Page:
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From the article you linked, there are three recommended steps to protect yourself against this vulnerability. In principle these steps apply to any software you may use with SSL/TLS but here we will deal with the specific steps to apply them to Apache (httpd) since that is the software in question. Disable Export Cipher Suites Dealt with in the ...


Try looking for a <Directory /> section and make sure that any settings within that tag are restrictive. Also check if mod_userdir is enabled and configured. Look for tags like UserDir


Usually, you can't detect broken connection until you start writing back to user. Otherwise, your process will continue doing its work without noticing connection abort from user side. This post is related even if it talks about PHP. The concept should be the same. There are possible things you can try: Do the time-consuming work in background. When a ...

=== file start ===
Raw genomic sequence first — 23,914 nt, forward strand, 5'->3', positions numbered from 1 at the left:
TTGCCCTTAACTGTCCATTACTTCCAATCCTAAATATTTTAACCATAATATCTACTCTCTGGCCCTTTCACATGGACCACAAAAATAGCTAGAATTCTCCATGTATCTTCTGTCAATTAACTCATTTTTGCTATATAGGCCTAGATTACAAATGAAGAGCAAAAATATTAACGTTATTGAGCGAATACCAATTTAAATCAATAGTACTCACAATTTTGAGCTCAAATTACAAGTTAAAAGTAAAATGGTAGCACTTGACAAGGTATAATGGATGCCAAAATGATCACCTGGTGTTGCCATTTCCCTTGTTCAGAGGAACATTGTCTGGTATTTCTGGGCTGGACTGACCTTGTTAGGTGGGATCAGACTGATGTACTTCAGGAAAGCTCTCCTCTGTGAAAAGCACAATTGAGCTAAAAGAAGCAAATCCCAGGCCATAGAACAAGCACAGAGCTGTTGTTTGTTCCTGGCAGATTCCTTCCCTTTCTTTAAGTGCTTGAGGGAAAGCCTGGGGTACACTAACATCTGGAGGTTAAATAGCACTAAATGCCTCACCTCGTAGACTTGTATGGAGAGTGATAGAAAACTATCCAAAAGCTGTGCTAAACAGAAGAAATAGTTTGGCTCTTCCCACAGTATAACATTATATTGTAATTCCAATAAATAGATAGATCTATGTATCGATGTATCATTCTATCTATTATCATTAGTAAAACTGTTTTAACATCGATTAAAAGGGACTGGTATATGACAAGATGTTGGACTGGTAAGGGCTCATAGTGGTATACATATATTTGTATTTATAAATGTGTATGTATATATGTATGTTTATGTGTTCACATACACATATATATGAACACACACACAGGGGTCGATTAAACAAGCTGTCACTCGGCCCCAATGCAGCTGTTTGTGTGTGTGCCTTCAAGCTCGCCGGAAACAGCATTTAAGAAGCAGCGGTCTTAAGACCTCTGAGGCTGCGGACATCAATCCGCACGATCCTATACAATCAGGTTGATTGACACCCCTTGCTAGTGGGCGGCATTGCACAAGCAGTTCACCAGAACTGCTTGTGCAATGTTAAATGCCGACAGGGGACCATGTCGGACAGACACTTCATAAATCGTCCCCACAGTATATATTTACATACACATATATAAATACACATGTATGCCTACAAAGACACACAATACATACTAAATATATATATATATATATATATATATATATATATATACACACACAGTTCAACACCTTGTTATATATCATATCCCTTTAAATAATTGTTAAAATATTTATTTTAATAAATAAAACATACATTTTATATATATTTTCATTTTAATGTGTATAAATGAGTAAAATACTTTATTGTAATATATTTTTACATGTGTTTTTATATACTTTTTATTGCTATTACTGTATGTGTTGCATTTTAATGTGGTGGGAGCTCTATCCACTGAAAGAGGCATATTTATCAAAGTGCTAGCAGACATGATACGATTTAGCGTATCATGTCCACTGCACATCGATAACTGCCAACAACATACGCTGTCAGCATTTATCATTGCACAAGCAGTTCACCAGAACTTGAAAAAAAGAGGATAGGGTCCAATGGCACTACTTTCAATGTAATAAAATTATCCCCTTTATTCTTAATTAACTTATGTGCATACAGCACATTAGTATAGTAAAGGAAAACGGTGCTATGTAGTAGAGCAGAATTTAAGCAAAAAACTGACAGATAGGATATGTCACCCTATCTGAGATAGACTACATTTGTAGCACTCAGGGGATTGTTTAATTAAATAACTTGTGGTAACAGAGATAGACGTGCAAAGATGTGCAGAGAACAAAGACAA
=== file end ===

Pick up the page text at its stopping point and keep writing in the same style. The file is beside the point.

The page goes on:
Warning: this information may be obsolete. See last paragraph. I remember having had the same problem, and solving it with a nph (no parse header) CGI script. Normally, apache collects all the headers from your script, and when finished reading headers, amends them with some standard headers you didn't provide. Which also means, as long as you don't finish ...


You need to have an .htaccess file inside /var/www/test/subapp/ and the rewrite rules should be written for that index.php Also try to ignore /subapp/ URL from /var/www/test/.htaccess


Are you experiencing any site performance issues? The thing with Linux is that it's not a bad thing for top to show that all your RAM is in use. Try giving us the output of free -m. When an application is finished with the memory it used, the kernel doesn't immediately purge the pages of data and mark it as free memory again. For instance, my desktop VM I ...

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